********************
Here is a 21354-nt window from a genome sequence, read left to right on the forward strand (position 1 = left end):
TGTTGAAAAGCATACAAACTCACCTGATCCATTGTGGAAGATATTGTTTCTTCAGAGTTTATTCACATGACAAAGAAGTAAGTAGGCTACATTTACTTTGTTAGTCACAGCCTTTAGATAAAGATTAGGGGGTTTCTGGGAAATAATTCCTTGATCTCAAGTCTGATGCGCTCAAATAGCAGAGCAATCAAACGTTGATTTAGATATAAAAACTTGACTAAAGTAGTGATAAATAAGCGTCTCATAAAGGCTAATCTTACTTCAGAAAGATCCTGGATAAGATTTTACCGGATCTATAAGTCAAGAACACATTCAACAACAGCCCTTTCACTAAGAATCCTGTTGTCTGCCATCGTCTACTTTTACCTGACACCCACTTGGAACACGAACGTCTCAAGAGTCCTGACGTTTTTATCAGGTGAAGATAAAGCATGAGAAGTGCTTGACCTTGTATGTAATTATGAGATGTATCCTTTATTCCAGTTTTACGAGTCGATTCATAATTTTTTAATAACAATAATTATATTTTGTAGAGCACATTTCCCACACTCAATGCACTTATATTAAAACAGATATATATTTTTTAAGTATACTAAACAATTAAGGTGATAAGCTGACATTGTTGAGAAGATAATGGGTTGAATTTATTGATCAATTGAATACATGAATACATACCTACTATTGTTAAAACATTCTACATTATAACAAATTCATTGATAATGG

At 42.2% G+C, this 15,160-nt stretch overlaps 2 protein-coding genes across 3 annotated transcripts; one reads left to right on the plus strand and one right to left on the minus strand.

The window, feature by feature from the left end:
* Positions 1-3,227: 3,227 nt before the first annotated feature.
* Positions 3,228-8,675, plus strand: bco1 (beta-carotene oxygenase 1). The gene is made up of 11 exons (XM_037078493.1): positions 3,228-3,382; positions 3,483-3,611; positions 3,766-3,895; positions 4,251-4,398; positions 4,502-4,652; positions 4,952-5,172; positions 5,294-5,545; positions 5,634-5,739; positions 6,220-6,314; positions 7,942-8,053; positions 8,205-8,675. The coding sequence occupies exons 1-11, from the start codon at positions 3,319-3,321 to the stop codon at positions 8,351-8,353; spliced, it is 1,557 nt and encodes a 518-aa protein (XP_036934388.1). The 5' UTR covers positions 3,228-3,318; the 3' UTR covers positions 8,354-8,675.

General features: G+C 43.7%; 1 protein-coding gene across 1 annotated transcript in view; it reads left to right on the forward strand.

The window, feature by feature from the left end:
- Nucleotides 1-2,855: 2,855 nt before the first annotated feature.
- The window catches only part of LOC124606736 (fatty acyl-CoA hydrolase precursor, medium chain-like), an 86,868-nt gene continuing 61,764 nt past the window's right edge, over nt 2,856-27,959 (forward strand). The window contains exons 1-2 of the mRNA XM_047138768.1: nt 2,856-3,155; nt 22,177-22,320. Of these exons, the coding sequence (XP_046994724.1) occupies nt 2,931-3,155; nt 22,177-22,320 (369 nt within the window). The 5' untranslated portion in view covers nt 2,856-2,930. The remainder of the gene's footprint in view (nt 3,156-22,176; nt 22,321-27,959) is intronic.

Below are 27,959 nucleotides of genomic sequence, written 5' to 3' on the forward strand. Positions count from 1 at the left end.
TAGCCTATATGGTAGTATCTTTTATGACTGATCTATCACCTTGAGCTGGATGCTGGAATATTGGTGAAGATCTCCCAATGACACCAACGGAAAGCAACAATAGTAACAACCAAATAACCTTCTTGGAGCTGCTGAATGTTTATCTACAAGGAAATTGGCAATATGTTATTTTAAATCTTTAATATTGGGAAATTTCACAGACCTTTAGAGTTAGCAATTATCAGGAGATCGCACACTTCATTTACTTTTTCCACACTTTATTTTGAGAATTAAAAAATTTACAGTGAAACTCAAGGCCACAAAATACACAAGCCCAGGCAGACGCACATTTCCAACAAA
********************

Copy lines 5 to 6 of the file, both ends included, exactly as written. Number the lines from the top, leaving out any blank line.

* Positions 1-3,227: 3,227 nt before the first annotated feature.
* Positions 3,228-8,675, plus strand: bco1 (beta-carotene oxygenase 1). The gene is made up of 11 exons (XM_037078493.1): positions 3,228-3,382; positions 3,483-3,611; positions 3,766-3,895; positions 4,251-4,398; positions 4,502-4,652; positions 4,952-5,172; positions 5,294-5,545; positions 5,634-5,739; positions 6,220-6,314; positions 7,942-8,053; positions 8,205-8,675. The coding sequence occupies exons 1-11, from the start codon at positions 3,319-3,321 to the stop codon at positions 8,351-8,353; spliced, it is 1,557 nt and encodes a 518-aa protein (XP_036934388.1). The 5' UTR covers positions 3,228-3,318; the 3' UTR covers positions 8,354-8,675.